However, gradually these illusions died, and the absurd idea of purely economic action was abandoned. If the Anarcho-Syndicalists refused to coordinate trade-union action with the action of the Socialist party, then, unless they were willing to remain prisoners of their Anarchist absurdities for ever, they were forced to resolve on political action themselves, and in fact, addressing the Congress of Amiens in 1906, Latapie declared:
The very repercussions of Syndicalist action point to the necessity of an action for the complete transformation of society. We are thus obliged to engage in politics, not electoral politics, but politics in the broad sense of the term...
This declaration takes up again the idea expressed by Marx in the trade-union chapter of his Poverty of Philosophy: ‘The struggle of class against class is a political struggle.’
Subsequent practical development proved to be stronger than the utopian ideas of that time. After the close of the World War the tendency of the French CGT towards political action ‘in the broad sense of the term’ became more pronounced. Its adhesion to the Popular Front was a political act. And the fact that the CGT no longer confines its activities strictly to the economic field does not prevent the maintenance of its independence, or the division of labour with the parties specialising in the political struggle, or the coordination of its actions with those of the political parties for the attainment of specific objectives.
The arguments of the ‘apolitical’ Anarchists of 30 or 40 years ago were highly suspect, but their practical action had the undoubted merit of safeguarding the independence of the CGT and placing it on a footing of equality with the political movement. That meant a lot. It was even in our opinion the essential thing. From the theoretical point of view it represented a considerable practical development of one of the least developed points in the Marxism of Marx.
Whilst the affirmation of the independence of the trade-union movement appeared in France as the result of the opposition of the revolutionary tendency to the opportunist tendency, the same opposition in Germany led to left-wing Socialists putting forward the theory that the political party should dominate the economic movement.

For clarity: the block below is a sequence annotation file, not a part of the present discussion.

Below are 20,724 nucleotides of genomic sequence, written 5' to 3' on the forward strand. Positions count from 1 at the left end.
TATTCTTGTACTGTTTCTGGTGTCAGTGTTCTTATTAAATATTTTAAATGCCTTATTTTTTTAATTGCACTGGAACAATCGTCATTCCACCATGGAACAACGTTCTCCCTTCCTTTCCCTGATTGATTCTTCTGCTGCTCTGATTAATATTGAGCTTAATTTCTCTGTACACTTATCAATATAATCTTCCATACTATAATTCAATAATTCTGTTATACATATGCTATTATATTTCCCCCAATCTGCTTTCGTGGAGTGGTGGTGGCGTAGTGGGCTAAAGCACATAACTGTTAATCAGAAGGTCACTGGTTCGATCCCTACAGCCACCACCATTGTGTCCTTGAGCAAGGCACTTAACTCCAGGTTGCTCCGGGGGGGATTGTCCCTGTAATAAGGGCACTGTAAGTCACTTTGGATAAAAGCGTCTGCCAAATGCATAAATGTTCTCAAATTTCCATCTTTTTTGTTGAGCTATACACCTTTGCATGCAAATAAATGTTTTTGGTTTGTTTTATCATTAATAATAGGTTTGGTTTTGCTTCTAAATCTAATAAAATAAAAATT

Whereas French Syndicalism, which had remained a Syndicalism of the élite, neglected positive action up to the opening of the World War, the German trade-union movement, which had rapidly attracted great masses of workers,  ended by going to the other extreme. The revisionist tendencies of the German trade-union federation (ADGB) became more and more evident from the beginning of the twentieth century onwards. Most of the trade-union leaders who appeared at the conferences of the German Social-Democratic Party came forward as spokesmen of the extreme right wing. They were completely preoccupied with the immediate advantages to be obtained, they bothered their heads less and less with the final aim of the Socialist movement, and they pursued a tactic of compromise modelled upon that generally practised at that time by the British trade unions. This attitude caused vigorous reaction in the German Social-Democratic Party, and the conflict between the party and the unions intensified to such an extent that it made itself clearly felt at all the conferences, etc, of the German working-class movement of the day, whether political or trade union.